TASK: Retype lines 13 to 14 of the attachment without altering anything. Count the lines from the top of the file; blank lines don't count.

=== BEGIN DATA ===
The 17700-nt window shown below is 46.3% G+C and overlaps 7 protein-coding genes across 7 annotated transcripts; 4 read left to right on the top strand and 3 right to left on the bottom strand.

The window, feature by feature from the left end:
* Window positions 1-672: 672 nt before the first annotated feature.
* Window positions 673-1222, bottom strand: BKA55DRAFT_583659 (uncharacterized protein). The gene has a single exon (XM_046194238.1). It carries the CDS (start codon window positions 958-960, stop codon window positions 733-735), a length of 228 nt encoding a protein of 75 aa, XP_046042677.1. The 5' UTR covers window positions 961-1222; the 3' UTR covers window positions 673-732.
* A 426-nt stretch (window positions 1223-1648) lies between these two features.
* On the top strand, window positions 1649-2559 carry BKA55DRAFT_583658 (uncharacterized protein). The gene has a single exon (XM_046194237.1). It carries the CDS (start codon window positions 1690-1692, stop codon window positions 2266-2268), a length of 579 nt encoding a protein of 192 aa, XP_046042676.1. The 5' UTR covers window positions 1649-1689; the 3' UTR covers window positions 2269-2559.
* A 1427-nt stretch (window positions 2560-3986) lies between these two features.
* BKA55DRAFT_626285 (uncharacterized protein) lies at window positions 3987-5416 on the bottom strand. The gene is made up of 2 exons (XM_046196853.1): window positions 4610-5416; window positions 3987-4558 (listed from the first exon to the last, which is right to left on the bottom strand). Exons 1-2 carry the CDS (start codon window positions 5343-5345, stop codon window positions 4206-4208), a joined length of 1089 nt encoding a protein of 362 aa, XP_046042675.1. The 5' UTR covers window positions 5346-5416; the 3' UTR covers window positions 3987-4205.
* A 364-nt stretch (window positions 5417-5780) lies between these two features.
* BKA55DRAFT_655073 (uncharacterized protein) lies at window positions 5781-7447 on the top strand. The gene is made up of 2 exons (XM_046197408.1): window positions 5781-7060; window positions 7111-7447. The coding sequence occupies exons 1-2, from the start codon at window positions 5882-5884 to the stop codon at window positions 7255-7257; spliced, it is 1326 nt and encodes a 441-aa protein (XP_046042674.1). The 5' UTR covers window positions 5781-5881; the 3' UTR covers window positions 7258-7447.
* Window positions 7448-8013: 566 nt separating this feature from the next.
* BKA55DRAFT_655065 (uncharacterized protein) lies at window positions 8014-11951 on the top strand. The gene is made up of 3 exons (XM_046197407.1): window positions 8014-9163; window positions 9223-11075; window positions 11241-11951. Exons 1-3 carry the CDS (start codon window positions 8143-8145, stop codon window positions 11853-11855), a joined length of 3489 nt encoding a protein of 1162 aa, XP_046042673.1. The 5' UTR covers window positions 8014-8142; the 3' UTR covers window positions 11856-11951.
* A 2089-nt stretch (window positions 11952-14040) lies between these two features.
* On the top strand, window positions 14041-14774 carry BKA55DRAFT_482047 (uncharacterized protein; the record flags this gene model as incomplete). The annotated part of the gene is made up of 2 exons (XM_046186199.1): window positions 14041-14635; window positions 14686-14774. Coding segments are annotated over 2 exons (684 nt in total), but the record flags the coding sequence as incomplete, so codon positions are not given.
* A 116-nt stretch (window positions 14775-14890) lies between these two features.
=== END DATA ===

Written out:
* A 2089-nt stretch (window positions 11952-14040) lies between these two features.
* On the top strand, window positions 14041-14774 carry BKA55DRAFT_482047 (uncharacterized protein; the record flags this gene model as incomplete). The annotated part of the gene is made up of 2 exons (XM_046186199.1): window positions 14041-14635; window positions 14686-14774. Coding segments are annotated over 2 exons (684 nt in total), but the record flags the coding sequence as incomplete, so codon positions are not given.